Nog, Glögg & Grog


Delicious Holiday Beverages

Nog, Glögg or Grog, which came first?

“Grog” was first concocted a little over two hundred years ago.  A mixture of rum and water, it was originally invented to stop English sailors from getting drunk. The English Royal Navy supplied their sailors with a daily ration of grog, frequently imbued with a little lime juice or lemon juice to ward off the scurvy. Admiral Vernon may have been the first to add lime juice to the rum-water concoction. His nickname was “Old Grog”, and it is believed that the nickname of this admiral was soon transferred to become the name of this naval drink.

“Eggnog” is a rich, thick, delicious drink sipped by holiday beverage aficionados the world over. While traditionally associated with Christmas, the drink is considerably younger than the holiday. Contrary to popular stories, medieval Englishmen had no drink called “egg ‘n’ grog”. There is every indication that eggnog was invented in the late 18th century, in colonial America.  There are even some reports that George Washington had a recipe for eggnog in his “kitchen papers”.  And the name of Washington’s estate, Mount Vernon?  It was named after Admiral Vernon, the same guy the beverage “grog” was named after.

“Glögg” is a delicious, warmed, spiced wine, commonly associated with the Christmas season.  The word “glögg” first showed up in print in the year 1870, and its fame as a holiday beverage was in full swing by the 1890s.

From this limited information, it would be easy to conclude that all three of these holiday drinks are new concoctions, with glögg being the most recent.  But not so fast.  King Gustav I Vasa of Sweden was fond of a drink made from “German wine, sugar, honey, cinnamon, ginger, cardamom and cloves”, not unlike modern glögg. In 1609, it was named “glödgad vin”, which meant “glowing-hot wine.” Nearly three centuries later, this term was shortened to “glögg”.

The drink’s name may be traced back four centuries.  But the beverage itself is far older. Heated wine, prepared with mulled spices, was a drink enjoyed in first century Rome, over 2000 years ago.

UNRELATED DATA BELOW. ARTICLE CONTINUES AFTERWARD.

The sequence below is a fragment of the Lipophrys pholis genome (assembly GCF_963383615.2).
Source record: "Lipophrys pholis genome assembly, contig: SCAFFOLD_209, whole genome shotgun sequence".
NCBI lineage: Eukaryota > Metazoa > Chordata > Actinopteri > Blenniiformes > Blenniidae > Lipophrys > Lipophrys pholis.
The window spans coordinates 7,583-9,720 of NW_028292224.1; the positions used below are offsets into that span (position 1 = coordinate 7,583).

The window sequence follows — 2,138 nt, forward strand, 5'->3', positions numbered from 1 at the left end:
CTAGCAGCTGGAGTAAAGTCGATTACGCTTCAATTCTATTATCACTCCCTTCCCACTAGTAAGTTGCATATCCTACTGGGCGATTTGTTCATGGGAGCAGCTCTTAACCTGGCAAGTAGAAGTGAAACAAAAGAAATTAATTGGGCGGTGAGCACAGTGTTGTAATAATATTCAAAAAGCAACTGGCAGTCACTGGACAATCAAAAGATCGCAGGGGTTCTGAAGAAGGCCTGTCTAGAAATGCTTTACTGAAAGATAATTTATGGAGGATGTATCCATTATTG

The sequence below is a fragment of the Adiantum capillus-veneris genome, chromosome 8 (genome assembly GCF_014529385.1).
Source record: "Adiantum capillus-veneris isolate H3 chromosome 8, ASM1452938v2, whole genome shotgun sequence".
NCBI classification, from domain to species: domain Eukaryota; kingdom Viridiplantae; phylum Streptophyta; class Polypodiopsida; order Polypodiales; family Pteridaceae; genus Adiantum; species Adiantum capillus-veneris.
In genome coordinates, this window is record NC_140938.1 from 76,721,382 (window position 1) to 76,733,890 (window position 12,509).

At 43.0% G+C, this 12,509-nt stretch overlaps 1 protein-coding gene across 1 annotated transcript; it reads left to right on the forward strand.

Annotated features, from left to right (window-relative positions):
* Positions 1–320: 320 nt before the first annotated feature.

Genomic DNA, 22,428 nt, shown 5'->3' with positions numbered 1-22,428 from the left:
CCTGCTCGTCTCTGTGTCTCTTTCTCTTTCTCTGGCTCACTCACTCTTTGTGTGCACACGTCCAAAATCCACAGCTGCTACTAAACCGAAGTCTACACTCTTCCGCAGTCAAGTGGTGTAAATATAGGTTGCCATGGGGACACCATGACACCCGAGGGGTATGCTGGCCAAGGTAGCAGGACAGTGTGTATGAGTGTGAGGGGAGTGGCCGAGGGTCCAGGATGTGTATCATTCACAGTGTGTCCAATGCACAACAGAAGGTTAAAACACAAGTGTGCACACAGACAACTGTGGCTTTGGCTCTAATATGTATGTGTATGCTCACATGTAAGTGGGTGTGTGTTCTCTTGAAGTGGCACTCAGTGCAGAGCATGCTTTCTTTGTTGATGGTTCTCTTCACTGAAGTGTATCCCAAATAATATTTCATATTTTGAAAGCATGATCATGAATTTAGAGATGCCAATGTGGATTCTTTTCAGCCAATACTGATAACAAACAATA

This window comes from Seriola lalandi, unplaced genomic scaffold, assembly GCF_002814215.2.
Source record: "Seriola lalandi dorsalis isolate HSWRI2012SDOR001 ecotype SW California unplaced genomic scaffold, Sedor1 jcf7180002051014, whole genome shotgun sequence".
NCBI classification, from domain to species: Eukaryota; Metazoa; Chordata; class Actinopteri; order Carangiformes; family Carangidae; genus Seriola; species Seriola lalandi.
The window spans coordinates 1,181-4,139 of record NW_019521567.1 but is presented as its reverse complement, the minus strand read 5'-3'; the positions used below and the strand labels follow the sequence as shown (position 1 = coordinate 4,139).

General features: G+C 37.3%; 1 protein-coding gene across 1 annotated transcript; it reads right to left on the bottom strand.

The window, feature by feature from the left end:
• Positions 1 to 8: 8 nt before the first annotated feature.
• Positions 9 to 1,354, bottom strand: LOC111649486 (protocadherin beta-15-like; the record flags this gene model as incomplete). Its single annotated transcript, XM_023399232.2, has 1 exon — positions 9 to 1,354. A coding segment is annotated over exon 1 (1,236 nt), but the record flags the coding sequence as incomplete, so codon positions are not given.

We may never know for sure, but when Caspar, Melchior, and Balthasar traveled to Bethlehem to worship the newborn Christ child, there is a chance that they enjoyed a warm cup of glögg at some point along their way.  Eggnog and grog, on the other hand, were not among their available beverage choices. Those two drinks simply had not been invented yet.

During the holiday season, you may see many churches putting up impressive displays of Christmas lights. At any given time, this church or that church might lay claim to having the “better lights”.

But a more important question is, “Which church has been around since the beginning?” All churches talk about Christ, but which church was actually started by Christ?  Which church is the only church that has been around for 2000 years?

Like eggnog and grog, all Protestant churches have been around for only a few hundred years.  A thousand years ago, no one went to a Baptist church, Nazarene church, or Pentecostal church, because none of those churches existed yet. Fifteen hundred years ago, there were no Lutherans, no Anglicans, no Mormons, and no Presbyterians, because these had not yet been invented.

If a person wants to get to know the original, then the Orthodox Church is the place to go. It was founded in 33 A.D. by Jesus as his apostles. For 2000 years, the Church has faithfully preached the Gospel, and has preserved a form of worship which truly honors God, communicating the truth with a sense of both majesty and beauty.

If you are just looking for a Christmas drink, it matters not whether you go ancient or modern.  You may freely enjoy a delicious glass of grog, nog, or glögg.

But if you are looking for the Christ, then modern inventions are best avoided.  Settle for nothing less than the Christian Faith in full strength, just as it was conveyed to the apostles two millennia ago. The original Church still exists. It is still here, and you can join it.



This is day thirty-three of the 40 Days of Blogging.
For more articles on nog, glögg & grog, check out these bloggers.

About Fr Joseph Gleason

I serve as a priest at Christ the King Orthodox Mission in Omaha, Illinois, and am blessed with eight children and one lovely wife. I contribute to On Behalf of All, a simple blog about Orthodox Christianity. I also blog here at The Orthodox Life.
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2 Responses to Nog, Glögg & Grog

  1. tpkatsa says:

    Great post – Great reasons to get completely sloshed.

    The argument from historicity – that the Orthodox Church is historically the original Christian Church – has always been for me its strongest appeal. When I first started looking for a church I put in “Apostolic Bible Church” into Google – yes I googled for a church (I was not Orthodox at that time) – and as you can imagine I got back a smorgasbord of churches. Cafeteria Christianity at its finest. But the spiritual buffet didn’t last very long because none of them were the real McCoy. So I did more research, in the process reading Jaroslav Pelikan’s monumental work on Early Christian Tradition. By reading Pelikan, I realized that the Orthodox Church had to be the original Christian church founded by Christ and His Disciples – there was and is no alternative, if one’s criterion is historicity.

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